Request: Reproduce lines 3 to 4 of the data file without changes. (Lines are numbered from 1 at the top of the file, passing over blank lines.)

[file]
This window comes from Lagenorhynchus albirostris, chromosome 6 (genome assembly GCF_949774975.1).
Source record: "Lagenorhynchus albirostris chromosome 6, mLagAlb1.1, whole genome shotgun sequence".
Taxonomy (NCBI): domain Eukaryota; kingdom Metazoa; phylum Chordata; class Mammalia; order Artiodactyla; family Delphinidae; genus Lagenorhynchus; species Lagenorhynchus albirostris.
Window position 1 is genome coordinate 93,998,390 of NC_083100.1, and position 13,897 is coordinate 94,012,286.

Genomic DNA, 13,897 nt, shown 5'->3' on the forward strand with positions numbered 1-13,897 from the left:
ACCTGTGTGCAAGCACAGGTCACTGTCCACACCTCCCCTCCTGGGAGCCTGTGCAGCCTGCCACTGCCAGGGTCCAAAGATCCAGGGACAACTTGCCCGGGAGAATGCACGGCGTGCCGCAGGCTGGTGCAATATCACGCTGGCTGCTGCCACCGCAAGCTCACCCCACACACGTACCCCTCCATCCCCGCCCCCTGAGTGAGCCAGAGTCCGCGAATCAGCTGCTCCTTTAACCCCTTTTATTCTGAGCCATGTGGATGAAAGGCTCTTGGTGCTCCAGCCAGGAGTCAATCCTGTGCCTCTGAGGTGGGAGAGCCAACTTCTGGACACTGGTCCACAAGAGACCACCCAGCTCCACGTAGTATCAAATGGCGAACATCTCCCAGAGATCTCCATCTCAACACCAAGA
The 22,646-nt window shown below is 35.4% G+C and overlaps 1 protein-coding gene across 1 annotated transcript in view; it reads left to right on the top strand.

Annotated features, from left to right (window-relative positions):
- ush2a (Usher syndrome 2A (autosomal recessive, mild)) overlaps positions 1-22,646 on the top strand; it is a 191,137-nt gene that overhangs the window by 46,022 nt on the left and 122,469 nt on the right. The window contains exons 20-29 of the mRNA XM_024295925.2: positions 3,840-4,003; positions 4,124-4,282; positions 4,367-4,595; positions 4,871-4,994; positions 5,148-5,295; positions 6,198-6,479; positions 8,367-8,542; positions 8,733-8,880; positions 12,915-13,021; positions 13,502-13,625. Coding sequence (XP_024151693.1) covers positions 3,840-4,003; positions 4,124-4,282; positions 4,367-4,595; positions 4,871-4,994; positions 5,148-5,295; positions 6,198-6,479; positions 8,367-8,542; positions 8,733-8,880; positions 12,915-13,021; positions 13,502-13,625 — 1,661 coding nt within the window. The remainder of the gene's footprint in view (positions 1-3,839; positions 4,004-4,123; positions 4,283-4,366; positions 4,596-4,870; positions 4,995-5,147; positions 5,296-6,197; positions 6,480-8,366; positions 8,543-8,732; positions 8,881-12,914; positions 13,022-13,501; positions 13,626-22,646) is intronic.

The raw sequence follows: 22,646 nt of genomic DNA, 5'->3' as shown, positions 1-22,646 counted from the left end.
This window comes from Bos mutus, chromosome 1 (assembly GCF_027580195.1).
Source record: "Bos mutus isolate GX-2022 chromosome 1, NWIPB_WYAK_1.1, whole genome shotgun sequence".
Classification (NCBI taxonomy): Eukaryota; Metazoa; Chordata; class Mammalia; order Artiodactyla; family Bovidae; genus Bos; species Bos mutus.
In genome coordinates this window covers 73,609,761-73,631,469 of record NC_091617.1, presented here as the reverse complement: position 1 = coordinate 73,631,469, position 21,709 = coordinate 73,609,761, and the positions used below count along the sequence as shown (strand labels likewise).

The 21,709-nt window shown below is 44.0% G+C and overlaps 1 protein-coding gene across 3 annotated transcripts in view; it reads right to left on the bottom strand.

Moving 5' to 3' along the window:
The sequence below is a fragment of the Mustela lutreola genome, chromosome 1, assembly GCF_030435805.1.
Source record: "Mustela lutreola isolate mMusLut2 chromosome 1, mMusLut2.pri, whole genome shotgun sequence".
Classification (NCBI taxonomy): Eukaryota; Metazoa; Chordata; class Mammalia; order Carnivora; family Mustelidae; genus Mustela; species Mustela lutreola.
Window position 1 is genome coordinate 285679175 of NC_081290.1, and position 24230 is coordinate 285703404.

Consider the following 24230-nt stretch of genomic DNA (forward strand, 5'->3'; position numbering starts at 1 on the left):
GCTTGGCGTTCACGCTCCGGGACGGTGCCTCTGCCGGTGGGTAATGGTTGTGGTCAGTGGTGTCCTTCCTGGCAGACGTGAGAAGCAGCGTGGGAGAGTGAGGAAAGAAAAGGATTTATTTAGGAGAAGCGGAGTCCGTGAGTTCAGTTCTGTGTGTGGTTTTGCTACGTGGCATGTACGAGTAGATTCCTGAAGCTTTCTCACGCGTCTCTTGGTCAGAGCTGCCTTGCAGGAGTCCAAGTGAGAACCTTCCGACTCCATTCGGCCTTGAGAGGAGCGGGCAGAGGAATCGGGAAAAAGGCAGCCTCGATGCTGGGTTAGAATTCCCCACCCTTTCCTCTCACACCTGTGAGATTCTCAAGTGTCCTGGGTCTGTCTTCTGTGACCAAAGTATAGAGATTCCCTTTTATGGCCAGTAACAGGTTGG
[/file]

Taxonomy (NCBI): domain Eukaryota; kingdom Metazoa; phylum Chordata; class Mammalia; order Artiodactyla; family Delphinidae; genus Lagenorhynchus; species Lagenorhynchus albirostris.
Window position 1 is genome coordinate 93,998,390 of NC_083100.1, and position 13,897 is coordinate 94,012,286.